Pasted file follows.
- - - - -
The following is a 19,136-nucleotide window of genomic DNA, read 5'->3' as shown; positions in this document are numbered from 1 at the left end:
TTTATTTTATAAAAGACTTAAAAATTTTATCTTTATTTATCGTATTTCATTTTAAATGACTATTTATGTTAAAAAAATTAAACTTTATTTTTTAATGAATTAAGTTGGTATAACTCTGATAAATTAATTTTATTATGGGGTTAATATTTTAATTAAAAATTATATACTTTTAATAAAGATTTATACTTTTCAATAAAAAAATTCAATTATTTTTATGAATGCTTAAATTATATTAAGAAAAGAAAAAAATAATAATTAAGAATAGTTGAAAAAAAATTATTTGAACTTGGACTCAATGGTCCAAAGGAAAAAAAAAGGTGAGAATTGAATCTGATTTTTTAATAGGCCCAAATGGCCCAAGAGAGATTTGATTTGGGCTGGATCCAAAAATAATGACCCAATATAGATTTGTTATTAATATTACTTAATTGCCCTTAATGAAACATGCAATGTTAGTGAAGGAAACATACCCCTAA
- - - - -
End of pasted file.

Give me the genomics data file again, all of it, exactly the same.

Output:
The following is a 19,136-nucleotide window of genomic DNA, read 5'->3' as shown; positions in this document are numbered from 1 at the left end:
TTTATTTTATAAAAGACTTAAAAATTTTATCTTTATTTATCGTATTTCATTTTAAATGACTATTTATGTTAAAAAAATTAAACTTTATTTTTTAATGAATTAAGTTGGTATAACTCTGATAAATTAATTTTATTATGGGGTTAATATTTTAATTAAAAATTATATACTTTTAATAAAGATTTATACTTTTCAATAAAAAAATTCAATTATTTTTATGAATGCTTAAATTATATTAAGAAAAGAAAAAAATAATAATTAAGAATAGTTGAAAAAAAATTATTTGAACTTGGACTCAATGGTCCAAAGGAAAAAAAAAGGTGAGAATTGAATCTGATTTTTTAATAGGCCCAAATGGCCCAAGAGAGATTTGATTTGGGCTGGATCCAAAAATAATGACCCAATATAGATTTGTTATTAATATTACTTAATTGCCCTTAATGAAACATGCAATGTTAGTGAAGGAAACATACCCCTAA